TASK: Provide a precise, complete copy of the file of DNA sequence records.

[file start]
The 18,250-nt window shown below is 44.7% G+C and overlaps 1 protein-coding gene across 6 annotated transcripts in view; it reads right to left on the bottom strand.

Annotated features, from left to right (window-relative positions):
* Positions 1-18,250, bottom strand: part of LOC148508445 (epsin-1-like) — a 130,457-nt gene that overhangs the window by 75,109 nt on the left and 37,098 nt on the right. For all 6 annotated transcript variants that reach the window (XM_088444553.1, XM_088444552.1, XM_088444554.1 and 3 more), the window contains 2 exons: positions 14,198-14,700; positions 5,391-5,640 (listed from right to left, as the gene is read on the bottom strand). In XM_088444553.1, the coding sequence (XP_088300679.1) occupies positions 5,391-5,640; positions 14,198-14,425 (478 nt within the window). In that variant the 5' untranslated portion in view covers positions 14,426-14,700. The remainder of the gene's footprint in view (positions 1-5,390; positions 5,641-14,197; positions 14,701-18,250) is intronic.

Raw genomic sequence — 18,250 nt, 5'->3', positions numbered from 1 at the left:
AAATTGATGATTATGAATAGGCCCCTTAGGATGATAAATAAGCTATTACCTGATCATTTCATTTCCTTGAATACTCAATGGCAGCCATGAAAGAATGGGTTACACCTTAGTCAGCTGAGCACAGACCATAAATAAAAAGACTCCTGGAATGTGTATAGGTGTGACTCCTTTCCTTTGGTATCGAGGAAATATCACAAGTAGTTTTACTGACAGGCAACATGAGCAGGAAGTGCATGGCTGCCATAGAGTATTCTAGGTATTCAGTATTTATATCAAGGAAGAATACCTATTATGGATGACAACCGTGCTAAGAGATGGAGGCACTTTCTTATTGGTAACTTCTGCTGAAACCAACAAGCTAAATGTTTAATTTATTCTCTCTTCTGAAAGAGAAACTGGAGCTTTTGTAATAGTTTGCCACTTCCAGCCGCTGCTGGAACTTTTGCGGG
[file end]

The 18,250-nt window shown below is 44.7% G+C and overlaps 1 protein-coding gene across 6 annotated transcripts in view; it reads right to left on the bottom strand.

Annotated features, from left to right (window-relative positions):
* Positions 1-18,250, bottom strand: part of LOC148508445 (epsin-1-like) — a 130,457-nt gene that overhangs the window by 75,109 nt on the left and 37,098 nt on the right. For all 6 annotated transcript variants that reach the window (XM_088444553.1, XM_088444552.1, XM_088444554.1 and 3 more), the window contains 2 exons: positions 14,198-14,700; positions 5,391-5,640 (listed from right to left, as the gene is read on the bottom strand). In XM_088444553.1, the coding sequence (XP_088300679.1) occupies positions 5,391-5,640; positions 14,198-14,425 (478 nt within the window). In that variant the 5' untranslated portion in view covers positions 14,426-14,700. The remainder of the gene's footprint in view (positions 1-5,390; positions 5,641-14,197; positions 14,701-18,250) is intronic.

Raw genomic sequence — 18,250 nt, 5'->3', positions numbered from 1 at the left:
AAATTGATGATTATGAATAGGCCCCTTAGGATGATAAATAAGCTATTACCTGATCATTTCATTTCCTTGAATACTCAATGGCAGCCATGAAAGAATGGGTTACACCTTAGTCAGCTGAGCACAGACCATAAATAAAAAGACTCCTGGAATGTGTATAGGTGTGACTCCTTTCCTTTGGTATCGAGGAAATATCACAAGTAGTTTTACTGACAGGCAACATGAGCAGGAAGTGCATGGCTGCCATAGAGTATTCTAGGTATTCAGTATTTATATCAAGGAAGAATACCTATTATGGATGACAACCGTGCTAAGAGATGGAGGCACTTTCTTATTGGTAACTTCTGCTGAAACCAACAAGCTAAATGTTTAATTTATTCTCTCTTCTGAAAGAGAAACTGGAGCTTTTGTAATAGTTTGCCACTTCCAGCCGCTGCTGGAACTTTTGCGGG